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Lee H. Katzin
In 1930s New Orleans, the Cincinnati Kid, a young stud poker player who travels from one big game to the next, stopping along the way up with various girls, is pitted against the legendary champion card-sharp Lancey Howard in a high-stakes poker game. Written by
The stiletto heeled shoes Ann Margarets' character wears, were of a type not seen until Italian fashion designers introduced them in the 1950s. See more »
Gets down to what it's all about, doesn't it? Making the wrong move at the right time.
Is that what it's all about?
Like life, I guess. You're good, kid, but as long as I'm around you're second best. You might as well learn to live with it.
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Gritty dialogue and location shooting make a great classic
Norman Jewison's (`In the Heat of the Night,' `The Thomas Crown Affair,' `Fiddler on the Roof')1965 `The Cincinnati Kid' contains top notch location shooting in New Orleans and gritty dialogue (screenplay by Ring Lardner, Jr., `M*A*S*H*') that seems way ahead of its time.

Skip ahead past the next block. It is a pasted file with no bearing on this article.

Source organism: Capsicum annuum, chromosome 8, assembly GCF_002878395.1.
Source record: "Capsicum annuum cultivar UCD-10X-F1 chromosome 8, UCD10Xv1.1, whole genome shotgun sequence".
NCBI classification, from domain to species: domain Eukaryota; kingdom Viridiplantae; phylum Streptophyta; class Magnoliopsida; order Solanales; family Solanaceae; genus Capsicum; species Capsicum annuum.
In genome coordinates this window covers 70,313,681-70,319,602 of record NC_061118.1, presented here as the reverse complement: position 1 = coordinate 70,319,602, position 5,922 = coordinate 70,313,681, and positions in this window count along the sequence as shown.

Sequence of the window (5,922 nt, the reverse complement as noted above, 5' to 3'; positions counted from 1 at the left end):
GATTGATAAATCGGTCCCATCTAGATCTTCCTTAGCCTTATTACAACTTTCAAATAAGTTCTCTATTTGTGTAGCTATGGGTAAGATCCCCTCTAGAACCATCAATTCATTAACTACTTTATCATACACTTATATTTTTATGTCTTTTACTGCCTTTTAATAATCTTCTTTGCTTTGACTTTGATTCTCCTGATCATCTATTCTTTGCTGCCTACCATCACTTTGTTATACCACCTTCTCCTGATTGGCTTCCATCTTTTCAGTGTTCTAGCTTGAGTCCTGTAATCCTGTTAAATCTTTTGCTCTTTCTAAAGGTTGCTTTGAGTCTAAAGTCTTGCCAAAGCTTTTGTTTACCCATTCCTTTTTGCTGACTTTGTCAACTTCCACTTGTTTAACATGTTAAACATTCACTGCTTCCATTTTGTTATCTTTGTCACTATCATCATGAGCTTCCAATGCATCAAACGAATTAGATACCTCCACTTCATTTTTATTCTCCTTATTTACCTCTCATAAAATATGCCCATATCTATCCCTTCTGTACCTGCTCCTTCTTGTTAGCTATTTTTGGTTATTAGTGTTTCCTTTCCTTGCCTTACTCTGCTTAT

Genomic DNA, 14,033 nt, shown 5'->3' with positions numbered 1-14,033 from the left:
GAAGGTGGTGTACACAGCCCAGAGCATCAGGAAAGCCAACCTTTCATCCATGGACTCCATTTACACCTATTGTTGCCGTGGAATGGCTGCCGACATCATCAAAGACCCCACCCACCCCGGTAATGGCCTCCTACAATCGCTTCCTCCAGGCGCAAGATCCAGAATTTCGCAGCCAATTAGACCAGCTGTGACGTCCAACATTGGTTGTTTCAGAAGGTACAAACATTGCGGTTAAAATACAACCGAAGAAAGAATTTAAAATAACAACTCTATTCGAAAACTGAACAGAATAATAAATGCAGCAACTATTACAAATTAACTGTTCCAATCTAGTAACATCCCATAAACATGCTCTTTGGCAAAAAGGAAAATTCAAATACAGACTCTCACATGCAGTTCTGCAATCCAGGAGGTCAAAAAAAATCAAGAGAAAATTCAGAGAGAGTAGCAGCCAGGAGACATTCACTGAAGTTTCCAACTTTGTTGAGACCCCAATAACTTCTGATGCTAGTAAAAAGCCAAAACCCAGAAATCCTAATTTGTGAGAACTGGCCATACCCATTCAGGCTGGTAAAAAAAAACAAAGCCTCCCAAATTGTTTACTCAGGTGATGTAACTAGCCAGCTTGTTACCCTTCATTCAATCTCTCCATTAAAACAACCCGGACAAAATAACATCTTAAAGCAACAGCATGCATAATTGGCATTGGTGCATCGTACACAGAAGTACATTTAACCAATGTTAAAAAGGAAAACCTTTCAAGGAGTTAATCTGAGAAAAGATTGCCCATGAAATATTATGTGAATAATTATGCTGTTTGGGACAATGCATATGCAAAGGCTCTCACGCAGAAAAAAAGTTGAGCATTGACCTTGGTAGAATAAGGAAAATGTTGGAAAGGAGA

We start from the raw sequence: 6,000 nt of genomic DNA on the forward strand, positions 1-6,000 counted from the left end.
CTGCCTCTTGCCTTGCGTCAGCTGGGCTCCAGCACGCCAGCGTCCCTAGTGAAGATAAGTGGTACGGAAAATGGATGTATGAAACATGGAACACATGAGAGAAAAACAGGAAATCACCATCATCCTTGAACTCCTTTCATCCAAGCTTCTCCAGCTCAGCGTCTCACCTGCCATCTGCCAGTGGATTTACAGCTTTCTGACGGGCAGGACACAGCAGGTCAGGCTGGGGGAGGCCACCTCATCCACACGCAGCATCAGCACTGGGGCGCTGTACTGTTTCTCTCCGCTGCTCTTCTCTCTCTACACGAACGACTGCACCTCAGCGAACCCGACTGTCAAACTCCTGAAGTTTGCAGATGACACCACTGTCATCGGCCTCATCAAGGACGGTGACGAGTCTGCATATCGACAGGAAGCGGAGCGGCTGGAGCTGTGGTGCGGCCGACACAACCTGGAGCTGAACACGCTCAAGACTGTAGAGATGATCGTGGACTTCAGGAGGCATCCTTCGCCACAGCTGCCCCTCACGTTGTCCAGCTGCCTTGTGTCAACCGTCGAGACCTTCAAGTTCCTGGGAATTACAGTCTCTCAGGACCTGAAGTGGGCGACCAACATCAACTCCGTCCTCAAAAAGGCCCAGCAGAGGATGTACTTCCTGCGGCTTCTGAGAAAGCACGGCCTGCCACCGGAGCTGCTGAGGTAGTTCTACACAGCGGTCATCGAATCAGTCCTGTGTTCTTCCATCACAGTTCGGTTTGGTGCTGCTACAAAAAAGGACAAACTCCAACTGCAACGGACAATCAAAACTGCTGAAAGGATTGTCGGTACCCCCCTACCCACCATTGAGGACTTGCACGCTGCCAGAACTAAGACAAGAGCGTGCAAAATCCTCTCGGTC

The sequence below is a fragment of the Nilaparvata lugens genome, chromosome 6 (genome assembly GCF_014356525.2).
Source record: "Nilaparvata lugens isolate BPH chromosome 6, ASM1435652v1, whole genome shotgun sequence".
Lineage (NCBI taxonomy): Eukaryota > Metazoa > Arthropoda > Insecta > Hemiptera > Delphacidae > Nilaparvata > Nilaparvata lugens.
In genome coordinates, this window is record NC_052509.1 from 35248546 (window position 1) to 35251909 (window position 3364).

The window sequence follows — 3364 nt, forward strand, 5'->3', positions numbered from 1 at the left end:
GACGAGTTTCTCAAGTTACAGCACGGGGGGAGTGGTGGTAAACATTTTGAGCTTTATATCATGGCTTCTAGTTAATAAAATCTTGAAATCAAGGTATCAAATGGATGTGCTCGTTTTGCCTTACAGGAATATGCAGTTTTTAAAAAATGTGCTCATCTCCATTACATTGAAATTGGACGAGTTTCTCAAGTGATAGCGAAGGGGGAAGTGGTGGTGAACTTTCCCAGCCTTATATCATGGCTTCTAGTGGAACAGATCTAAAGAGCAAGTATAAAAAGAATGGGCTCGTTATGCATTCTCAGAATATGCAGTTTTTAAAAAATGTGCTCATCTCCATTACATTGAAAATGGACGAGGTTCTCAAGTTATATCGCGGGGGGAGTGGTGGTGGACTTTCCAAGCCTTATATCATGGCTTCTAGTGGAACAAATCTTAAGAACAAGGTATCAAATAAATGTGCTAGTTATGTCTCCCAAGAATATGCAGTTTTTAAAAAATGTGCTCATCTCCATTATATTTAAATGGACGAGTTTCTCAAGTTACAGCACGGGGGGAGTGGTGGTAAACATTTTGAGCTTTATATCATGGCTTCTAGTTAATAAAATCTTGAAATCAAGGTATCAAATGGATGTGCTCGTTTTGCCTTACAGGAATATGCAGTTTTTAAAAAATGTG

The star power of this film is immense, with Steve McQueen portraying `the Kid' who is overly confident that he can beat `the Man,' Edward G. Robinson at his own game, stud poker. McQueen is ever confident while Robinson has seen it all and will not be surprised or scared by anything that he sees on the card table.
As in all great movies there is a very strong supporting cast in this film. Led by Karl Malden as `the Kid's' confidant, Shooter and a trio of strong supporting actresses, Ann-Margaret, Tuesday Weld and Joan Blondell. Ann-Margaret portrays Shooter's wife, Melba with great flair; she sees her husband as a loser and as a weakling. She openly commits adultery and talks down at him in front of anyone. Her characterization appears to be the role model for Fredo Corleone's wife Deanna, in `The Godfather, Part II.'
Beyond the obvious supporting roles is one of the best supporting/character players of all time, Jack Weston. He appears in many films in the 1960s and 1970s often as a person who gets in over his head with people and situations he cannot handle. In this movie he plays `Pig,' the first victim of Edward G. Robinson at the big card game. Pig thinks he is a pro but quickly and thoroughly gets gutted by `the Man.' Weston portrays a similar character in the original `Thomas Crown Affair.' Nobody sweats on camera like Jack. His type of adept characterizations can be seen in more recent settings, for example William H. Macy's `Jerry Lundergard' in 1996's `Fargo.'
Al in all this is one of the all time classics and by far is my favorite of any of the serious gambling movies such as `The Hustler,' `The Gambler' and `The Color of Money.'
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